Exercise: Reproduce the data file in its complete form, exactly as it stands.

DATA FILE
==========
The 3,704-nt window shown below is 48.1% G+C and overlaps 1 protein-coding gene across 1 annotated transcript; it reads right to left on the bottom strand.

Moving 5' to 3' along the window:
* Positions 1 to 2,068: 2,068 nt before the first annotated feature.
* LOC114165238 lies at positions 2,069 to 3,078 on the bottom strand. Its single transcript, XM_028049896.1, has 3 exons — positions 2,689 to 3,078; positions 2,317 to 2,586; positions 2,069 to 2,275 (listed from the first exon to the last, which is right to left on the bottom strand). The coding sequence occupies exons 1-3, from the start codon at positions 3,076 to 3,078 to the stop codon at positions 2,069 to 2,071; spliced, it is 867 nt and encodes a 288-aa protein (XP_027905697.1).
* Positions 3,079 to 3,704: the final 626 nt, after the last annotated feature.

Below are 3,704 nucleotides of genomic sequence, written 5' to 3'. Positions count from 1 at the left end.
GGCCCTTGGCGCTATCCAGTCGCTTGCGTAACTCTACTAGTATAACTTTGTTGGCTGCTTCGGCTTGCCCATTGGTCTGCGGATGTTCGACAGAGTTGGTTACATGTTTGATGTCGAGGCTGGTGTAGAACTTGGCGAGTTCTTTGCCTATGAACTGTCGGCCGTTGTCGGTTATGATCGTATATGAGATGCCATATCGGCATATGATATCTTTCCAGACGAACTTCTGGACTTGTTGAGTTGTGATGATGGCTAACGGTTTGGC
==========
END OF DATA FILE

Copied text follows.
The 3,704-nt window shown below is 48.1% G+C and overlaps 1 protein-coding gene across 1 annotated transcript; it reads right to left on the bottom strand.

Moving 5' to 3' along the window:
* Positions 1 to 2,068: 2,068 nt before the first annotated feature.
* LOC114165238 lies at positions 2,069 to 3,078 on the bottom strand. Its single transcript, XM_028049896.1, has 3 exons — positions 2,689 to 3,078; positions 2,317 to 2,586; positions 2,069 to 2,275 (listed from the first exon to the last, which is right to left on the bottom strand). The coding sequence occupies exons 1-3, from the start codon at positions 3,076 to 3,078 to the stop codon at positions 2,069 to 2,071; spliced, it is 867 nt and encodes a 288-aa protein (XP_027905697.1).
* Positions 3,079 to 3,704: the final 626 nt, after the last annotated feature.

Below are 3,704 nucleotides of genomic sequence, written 5' to 3'. Positions count from 1 at the left end.
GGCCCTTGGCGCTATCCAGTCGCTTGCGTAACTCTACTAGTATAACTTTGTTGGCTGCTTCGGCTTGCCCATTGGTCTGCGGATGTTCGACAGAGTTGGTTACATGTTTGATGTCGAGGCTGGTGTAGAACTTGGCGAGTTCTTTGCCTATGAACTGTCGGCCGTTGTCGGTTATGATCGTATATGAGATGCCATATCGGCATATGATATCTTTCCAGACGAACTTCTGGACTTGTTGAGTTGTGATGATGGCTAACGGTTTGGC